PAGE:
On Monday night, May 12, the Harvard Extension Cultural Studies Club planned on reenacting a black mass on the campus of Harvard University, but the event was canceled at the last minute, proceeding in limited form at a nearby bar.
People were pretty upset, and Boston's Cardinal even condemned the event. So it's worth asking: what on Earth is a black mass, and why are people so mad about it?
What is a black mass?
A black mass is essentially a parody of the Roman Catholic Mass. During the traditional Mass, Christians receive communion in the form of bread and wine, which, according to the Catholic doctrine of transubstantiation, are transformed into the flesh and blood of Jesus Christ. In the Satanic parody, the bread and wine — also referred to as "the host" — are somehow desecrated or defiled, though the details of the method of desecration vary.
Most experts agree that the black mass is largely a 20th-century invention. But its roots date back centuries, Chad Pecknold, an assistant professor of theology at Catholic University of America, says. Beginning in the 16th century, those who objected to the Catholic Church's doctrine of transubstantiation began to mock the ceremony by parodying a key phrase of the Latin Mass. "Hoc est corpus meum," which is translated "This is my body," was jokingly turned into "Hocus Pocus." But, as Pecknold points out, it wasn't until later that the parody evolved into the dramatic reenactment that it now is.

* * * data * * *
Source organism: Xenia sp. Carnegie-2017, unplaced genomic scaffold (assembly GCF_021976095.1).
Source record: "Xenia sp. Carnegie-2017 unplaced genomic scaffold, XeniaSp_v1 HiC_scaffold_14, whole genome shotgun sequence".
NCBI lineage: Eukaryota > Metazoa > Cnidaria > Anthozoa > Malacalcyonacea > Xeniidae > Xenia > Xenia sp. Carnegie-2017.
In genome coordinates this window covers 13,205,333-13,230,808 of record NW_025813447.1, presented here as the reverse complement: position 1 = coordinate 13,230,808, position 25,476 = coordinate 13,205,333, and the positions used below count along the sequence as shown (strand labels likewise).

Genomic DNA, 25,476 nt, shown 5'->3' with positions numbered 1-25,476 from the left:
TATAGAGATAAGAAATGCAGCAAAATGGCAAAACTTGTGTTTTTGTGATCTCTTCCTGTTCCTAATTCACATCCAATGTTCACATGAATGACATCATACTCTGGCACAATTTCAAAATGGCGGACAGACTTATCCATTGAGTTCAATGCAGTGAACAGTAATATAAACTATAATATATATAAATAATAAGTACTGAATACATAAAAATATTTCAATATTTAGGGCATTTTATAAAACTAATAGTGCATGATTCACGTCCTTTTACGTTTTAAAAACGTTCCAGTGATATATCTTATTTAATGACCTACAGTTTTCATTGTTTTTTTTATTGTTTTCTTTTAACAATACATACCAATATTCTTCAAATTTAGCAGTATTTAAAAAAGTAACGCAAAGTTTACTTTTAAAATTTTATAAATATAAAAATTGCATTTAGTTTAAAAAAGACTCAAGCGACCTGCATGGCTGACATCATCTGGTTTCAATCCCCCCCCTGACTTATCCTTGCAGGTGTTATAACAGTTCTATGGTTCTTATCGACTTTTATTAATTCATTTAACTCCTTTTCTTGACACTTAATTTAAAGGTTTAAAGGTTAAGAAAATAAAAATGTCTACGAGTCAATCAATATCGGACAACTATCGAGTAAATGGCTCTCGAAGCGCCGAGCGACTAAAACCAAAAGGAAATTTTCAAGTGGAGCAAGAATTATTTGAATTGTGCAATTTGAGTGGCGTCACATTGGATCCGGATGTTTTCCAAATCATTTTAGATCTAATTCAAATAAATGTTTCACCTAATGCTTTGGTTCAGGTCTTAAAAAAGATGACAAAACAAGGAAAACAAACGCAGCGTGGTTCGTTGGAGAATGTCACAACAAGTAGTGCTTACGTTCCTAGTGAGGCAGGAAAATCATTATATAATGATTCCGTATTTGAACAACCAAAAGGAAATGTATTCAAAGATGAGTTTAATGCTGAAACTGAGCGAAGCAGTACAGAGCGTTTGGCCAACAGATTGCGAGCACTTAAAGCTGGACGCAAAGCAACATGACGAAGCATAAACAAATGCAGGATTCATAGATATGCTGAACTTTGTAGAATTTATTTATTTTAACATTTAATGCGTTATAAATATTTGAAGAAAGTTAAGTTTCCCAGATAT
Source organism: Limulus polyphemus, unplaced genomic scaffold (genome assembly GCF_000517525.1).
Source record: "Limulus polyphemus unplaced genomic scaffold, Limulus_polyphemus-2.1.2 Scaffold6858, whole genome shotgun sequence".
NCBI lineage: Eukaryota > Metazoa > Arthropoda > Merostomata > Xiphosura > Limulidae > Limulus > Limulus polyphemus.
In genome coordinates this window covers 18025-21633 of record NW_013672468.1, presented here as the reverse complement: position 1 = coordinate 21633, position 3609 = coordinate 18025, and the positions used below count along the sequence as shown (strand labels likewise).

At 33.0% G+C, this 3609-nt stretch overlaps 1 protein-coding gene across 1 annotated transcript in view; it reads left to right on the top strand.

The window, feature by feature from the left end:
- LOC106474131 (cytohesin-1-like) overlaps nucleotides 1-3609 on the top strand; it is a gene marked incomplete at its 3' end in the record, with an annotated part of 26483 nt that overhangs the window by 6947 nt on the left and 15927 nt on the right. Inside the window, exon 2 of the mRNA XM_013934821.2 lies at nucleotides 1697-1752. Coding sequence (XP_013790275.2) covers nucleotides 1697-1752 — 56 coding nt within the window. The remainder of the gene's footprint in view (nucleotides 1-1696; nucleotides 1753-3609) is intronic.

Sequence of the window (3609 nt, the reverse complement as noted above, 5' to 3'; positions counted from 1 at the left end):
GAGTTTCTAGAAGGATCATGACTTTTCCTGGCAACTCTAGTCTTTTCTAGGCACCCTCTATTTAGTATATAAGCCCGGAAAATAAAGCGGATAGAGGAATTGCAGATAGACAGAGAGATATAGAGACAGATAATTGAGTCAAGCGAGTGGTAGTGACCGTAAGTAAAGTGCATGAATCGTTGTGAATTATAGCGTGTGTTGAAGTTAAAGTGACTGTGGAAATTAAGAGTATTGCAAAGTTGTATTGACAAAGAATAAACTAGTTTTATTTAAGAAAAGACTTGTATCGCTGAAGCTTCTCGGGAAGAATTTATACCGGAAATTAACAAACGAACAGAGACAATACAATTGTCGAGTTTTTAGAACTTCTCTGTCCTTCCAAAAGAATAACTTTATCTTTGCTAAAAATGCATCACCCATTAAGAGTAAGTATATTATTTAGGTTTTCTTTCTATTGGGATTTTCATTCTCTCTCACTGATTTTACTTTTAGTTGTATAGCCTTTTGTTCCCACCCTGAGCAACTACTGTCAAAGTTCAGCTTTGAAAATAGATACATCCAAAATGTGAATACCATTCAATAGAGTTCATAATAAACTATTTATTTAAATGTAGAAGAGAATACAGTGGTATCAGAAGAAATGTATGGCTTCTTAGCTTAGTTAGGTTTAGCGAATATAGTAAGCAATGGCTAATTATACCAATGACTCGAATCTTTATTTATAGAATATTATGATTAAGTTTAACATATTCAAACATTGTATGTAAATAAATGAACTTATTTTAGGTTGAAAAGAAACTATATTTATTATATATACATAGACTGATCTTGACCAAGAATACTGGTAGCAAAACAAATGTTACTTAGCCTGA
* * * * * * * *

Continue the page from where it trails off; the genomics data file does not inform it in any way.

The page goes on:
There isn't one correct way of celebrating a black mass, though the main feature is to mock the Catholic tradition. For instance, urine could be substituted for holy water, or a black turnip for a communion wafer. According to Harvard's paper The Crimson, tonight's event is a performance, and "will model the script of the black mass articulated in novelist Joris-Karl Huysmans' work Là-bas." The Crimson didn't specify which of Huysmans' masses will be performed on campus. Huysmans describes several in Là-bas, including a "Spermatic mass" involving a chalice full of semen and "the naked buttocks of a woman."
Why do people perform black masses?
According to Anton LaVey, who founded the Church of Satan in 1966, the black mass was originally intended to be a "psychodrama" — a way of symbolically expressing opposition to the Catholic Church by satirizing its beliefs and practices. In this way, celebrants of the black mass rebel against organized religion, and emphasize their individualism. LaVey has said the black mass is outdated to contemporary times, but other Satanic groups do employ the ritual.
Though there are many forms of Satanism, many of them share the defining feature of their pursuit of a heightened sense of individualism. For Satanists, the biblical figure of Satan, portrayed as the rebellious creature who dared to defy Almighty God, represents the qualities of free thought, autonomy, and ingenuity. Some Satanists believe Satan is real. Others believe he is a literary figure representing the above qualities. But all Satanists order their lives around what the biblical character represents. LaVey puts it like this: